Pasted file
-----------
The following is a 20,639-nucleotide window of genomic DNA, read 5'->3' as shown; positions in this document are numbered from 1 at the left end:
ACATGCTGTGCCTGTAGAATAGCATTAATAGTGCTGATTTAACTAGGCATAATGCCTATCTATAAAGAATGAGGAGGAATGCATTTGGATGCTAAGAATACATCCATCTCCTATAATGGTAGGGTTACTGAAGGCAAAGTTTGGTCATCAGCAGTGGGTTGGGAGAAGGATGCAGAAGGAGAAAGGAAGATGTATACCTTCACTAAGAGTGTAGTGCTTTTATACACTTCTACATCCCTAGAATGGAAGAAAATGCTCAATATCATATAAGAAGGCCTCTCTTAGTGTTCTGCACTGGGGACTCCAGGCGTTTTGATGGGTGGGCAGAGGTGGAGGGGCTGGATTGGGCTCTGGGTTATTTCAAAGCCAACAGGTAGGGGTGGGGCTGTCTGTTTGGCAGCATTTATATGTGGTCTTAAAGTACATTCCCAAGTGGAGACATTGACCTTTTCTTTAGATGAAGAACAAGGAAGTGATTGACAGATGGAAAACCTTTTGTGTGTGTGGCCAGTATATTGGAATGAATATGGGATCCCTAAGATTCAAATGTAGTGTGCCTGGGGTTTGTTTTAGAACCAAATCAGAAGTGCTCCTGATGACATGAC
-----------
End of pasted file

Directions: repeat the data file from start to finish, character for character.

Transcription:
The following is a 20,639-nucleotide window of genomic DNA, read 5'->3' as shown; positions in this document are numbered from 1 at the left end:
ACATGCTGTGCCTGTAGAATAGCATTAATAGTGCTGATTTAACTAGGCATAATGCCTATCTATAAAGAATGAGGAGGAATGCATTTGGATGCTAAGAATACATCCATCTCCTATAATGGTAGGGTTACTGAAGGCAAAGTTTGGTCATCAGCAGTGGGTTGGGAGAAGGATGCAGAAGGAGAAAGGAAGATGTATACCTTCACTAAGAGTGTAGTGCTTTTATACACTTCTACATCCCTAGAATGGAAGAAAATGCTCAATATCATATAAGAAGGCCTCTCTTAGTGTTCTGCACTGGGGACTCCAGGCGTTTTGATGGGTGGGCAGAGGTGGAGGGGCTGGATTGGGCTCTGGGTTATTTCAAAGCCAACAGGTAGGGGTGGGGCTGTCTGTTTGGCAGCATTTATATGTGGTCTTAAAGTACATTCCCAAGTGGAGACATTGACCTTTTCTTTAGATGAAGAACAAGGAAGTGATTGACAGATGGAAAACCTTTTGTGTGTGTGGCCAGTATATTGGAATGAATATGGGATCCCTAAGATTCAAATGTAGTGTGCCTGGGGTTTGTTTTAGAACCAAATCAGAAGTGCTCCTGATGACATGAC